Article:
How Snowden Got Out of Hong Kong: Middle Name
Hong Kong accuses US of mix-up
By Evann Gastaldo, Newser Staff
Posted Jun 26, 2013 7:00 AM CDT
This photo provided by The Guardian Newspaper in London shows Edward Snowden on Sunday, June 9, 2013, in Hong Kong.   (AP Photo/The Guardian)

(Newser) – The US accused China of allowing Edward Snowden to depart Hong Kong against Washington's wishes, but Hong Kong officials say a name mix-up is actually what allowed Snowden's departure. It seems Hong Kong's immigration records have the NSA leaker's middle name listed as Joseph, which is supposedly the middle name listed on his passport. But, on documents requesting that Hong Kong nab Snowden, the US government listed Snowden only as Edward James Snowden and Edward J. Snowden, Hong Kong's justice secretary tells the Wall Street Journal.

That complicated Hong Kong's attempt to process the US request to issue a provisional arrest warrant for Snowden, the official says. What's more, he adds, the US request did not specify a passport number for Snowden. Officials asked for clarification on Friday, he claims, but had not gotten a reply by the time Snowden took off Sunday. Meanwhile, USA Today reports—citing RIA Novosti—that Snowden may be running out of time in the Moscow airport, because a source close to the case claims his Russian transit visa was likely only valid for three days, and thus may be about to expire. But the latest story on RIA Novosti's site is not clear on the matter, and says that even without a transit visa, border guards have discretion on a case-by-case basis whether to deport him. WikiLeaks tweeted yesterday that without his passport, Snowden may be stuck "permanently in Russia." The Washington Post has more on the weird limbo of the airport transit zone.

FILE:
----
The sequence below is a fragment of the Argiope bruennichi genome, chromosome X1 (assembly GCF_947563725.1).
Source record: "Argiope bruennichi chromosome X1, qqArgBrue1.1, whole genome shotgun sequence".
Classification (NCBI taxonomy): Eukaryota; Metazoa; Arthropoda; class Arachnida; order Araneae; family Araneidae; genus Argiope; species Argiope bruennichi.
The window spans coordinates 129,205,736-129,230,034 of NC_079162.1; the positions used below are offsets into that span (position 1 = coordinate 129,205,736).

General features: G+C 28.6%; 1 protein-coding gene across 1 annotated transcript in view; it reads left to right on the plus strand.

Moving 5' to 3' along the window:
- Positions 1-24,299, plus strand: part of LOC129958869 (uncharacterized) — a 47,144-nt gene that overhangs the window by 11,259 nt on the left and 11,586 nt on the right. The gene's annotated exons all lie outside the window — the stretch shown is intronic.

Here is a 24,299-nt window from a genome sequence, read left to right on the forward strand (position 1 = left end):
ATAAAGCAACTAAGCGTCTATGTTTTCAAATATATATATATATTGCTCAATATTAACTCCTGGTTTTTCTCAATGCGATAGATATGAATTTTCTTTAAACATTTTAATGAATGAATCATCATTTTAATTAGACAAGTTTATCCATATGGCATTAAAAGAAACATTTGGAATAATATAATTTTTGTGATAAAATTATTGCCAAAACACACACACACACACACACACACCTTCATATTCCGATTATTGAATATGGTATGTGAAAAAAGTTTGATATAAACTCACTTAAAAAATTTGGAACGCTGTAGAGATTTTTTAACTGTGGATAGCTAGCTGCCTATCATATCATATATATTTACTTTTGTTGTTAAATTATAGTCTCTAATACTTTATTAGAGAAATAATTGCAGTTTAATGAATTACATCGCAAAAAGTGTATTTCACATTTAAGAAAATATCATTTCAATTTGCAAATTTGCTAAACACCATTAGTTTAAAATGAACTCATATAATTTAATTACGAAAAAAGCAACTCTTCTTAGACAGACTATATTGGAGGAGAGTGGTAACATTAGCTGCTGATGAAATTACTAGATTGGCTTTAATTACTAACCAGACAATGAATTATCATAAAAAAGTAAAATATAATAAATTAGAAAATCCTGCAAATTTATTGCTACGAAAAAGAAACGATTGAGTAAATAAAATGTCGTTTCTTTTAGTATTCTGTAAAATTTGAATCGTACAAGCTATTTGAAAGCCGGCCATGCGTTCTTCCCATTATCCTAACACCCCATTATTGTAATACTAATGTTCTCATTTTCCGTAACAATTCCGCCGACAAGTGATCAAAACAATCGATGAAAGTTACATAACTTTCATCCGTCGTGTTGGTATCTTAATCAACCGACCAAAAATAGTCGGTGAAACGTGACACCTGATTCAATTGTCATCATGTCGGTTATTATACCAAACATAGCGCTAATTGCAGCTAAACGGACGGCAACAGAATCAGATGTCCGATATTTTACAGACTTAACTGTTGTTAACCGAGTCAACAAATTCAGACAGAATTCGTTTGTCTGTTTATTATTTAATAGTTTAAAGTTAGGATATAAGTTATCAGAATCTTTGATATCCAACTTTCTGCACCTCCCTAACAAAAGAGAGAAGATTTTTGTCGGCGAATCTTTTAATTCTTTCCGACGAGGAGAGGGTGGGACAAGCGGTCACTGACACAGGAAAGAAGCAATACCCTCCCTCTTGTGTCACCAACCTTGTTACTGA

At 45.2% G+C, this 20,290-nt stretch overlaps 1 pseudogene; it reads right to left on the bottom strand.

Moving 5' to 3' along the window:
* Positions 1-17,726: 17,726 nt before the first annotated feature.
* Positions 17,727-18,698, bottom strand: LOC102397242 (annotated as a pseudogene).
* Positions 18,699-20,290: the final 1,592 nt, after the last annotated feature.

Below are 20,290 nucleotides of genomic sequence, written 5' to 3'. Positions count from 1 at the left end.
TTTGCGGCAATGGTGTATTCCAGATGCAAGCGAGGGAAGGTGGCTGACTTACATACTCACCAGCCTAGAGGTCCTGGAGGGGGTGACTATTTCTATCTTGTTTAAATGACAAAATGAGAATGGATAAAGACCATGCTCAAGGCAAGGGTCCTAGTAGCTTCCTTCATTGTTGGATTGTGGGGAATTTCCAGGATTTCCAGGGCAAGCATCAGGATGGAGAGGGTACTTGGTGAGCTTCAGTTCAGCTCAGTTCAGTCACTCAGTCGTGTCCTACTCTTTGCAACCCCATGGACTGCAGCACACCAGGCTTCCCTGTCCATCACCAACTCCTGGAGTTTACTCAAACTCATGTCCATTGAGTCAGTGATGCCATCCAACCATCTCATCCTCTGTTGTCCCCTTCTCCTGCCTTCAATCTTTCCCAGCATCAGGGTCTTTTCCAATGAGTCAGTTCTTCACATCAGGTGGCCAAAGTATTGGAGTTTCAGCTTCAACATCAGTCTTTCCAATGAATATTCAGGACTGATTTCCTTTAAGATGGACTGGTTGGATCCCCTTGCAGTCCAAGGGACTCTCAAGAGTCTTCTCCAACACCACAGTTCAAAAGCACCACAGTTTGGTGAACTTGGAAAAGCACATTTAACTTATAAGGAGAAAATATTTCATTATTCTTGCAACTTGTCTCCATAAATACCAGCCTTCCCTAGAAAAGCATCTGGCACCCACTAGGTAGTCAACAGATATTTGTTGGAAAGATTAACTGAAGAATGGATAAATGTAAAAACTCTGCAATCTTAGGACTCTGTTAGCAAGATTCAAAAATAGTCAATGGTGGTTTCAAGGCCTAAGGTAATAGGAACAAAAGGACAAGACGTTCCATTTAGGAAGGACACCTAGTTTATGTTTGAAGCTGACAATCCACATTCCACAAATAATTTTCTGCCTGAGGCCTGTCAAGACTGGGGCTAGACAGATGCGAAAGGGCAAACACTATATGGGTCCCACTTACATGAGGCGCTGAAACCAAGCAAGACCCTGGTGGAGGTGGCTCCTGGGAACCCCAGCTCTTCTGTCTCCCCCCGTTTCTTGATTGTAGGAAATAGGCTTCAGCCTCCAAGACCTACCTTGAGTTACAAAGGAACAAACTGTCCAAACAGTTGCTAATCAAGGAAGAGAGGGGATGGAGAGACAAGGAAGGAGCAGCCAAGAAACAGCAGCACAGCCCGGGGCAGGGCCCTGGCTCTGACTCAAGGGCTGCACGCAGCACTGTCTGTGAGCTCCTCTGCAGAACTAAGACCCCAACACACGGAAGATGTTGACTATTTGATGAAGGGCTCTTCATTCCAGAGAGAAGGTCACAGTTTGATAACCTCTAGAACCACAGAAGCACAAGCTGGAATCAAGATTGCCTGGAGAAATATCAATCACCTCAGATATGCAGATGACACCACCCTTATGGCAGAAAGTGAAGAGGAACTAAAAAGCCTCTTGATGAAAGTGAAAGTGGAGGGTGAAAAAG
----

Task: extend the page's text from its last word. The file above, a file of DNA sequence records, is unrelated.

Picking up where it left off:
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Showing 3 of 14 comments
Jun 26, 2013 4:30 PM CDT
As far as I'm concerned, the fact that he's "magically" able to move about the world so freely although he's supposedly a wanted man, combined with the article linked below, are proof that this piglet is actually an NSA planted agent and that the entire "controversy" was a manufactured dog-and-pony-show for the media and public to get all riled up and foaming-at-the-mouth about.
Jun 26, 2013 3:59 PM CDT
So much for facial recognition technology.
Jun 26, 2013 1:31 PM CDT
Umm didnt they issue this statement so why would having the real name make a difference.